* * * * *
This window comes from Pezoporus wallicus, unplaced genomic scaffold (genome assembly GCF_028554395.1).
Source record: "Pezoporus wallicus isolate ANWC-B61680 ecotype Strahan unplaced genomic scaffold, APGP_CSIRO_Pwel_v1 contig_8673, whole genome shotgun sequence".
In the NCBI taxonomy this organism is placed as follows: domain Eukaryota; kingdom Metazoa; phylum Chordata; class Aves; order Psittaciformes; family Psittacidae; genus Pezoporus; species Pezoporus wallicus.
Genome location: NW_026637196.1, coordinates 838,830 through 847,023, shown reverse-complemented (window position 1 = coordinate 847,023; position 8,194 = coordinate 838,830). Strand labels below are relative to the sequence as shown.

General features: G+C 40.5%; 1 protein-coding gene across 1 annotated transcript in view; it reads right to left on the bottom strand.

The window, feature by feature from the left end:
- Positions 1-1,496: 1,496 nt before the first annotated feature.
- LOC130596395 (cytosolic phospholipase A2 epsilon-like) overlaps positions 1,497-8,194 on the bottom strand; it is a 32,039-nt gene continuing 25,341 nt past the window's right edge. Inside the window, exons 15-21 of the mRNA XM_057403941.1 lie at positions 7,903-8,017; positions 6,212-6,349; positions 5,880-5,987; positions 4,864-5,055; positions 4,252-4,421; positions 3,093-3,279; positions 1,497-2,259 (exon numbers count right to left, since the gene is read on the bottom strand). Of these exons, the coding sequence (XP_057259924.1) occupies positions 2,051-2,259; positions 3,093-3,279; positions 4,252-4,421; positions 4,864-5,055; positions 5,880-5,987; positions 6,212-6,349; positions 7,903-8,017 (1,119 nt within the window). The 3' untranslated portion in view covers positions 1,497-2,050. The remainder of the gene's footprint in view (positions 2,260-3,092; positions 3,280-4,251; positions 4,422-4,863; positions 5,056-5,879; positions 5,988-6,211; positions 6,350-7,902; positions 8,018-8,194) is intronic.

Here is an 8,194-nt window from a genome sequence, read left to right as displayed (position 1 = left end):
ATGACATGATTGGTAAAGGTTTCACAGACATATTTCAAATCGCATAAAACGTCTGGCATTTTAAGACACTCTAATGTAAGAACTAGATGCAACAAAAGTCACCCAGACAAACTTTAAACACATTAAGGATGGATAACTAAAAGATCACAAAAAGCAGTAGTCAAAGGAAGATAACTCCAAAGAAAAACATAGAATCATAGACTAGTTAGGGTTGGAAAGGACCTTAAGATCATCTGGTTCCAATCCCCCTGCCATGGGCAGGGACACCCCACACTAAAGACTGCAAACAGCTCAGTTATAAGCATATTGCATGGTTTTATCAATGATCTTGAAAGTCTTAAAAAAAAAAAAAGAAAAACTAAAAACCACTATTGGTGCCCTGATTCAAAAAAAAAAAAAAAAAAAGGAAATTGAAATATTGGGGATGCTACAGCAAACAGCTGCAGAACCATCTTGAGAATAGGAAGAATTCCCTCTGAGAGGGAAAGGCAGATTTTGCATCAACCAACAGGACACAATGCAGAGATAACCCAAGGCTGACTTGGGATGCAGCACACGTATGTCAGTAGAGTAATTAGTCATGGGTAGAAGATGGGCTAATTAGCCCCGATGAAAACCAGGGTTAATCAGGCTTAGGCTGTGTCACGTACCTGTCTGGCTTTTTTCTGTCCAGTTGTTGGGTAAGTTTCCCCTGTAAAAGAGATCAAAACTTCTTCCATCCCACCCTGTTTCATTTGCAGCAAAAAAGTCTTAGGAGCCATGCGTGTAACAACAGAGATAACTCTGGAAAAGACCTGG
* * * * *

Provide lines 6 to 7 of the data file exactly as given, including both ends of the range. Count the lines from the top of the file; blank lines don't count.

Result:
The window, feature by feature from the left end:
- Positions 1-1,496: 1,496 nt before the first annotated feature.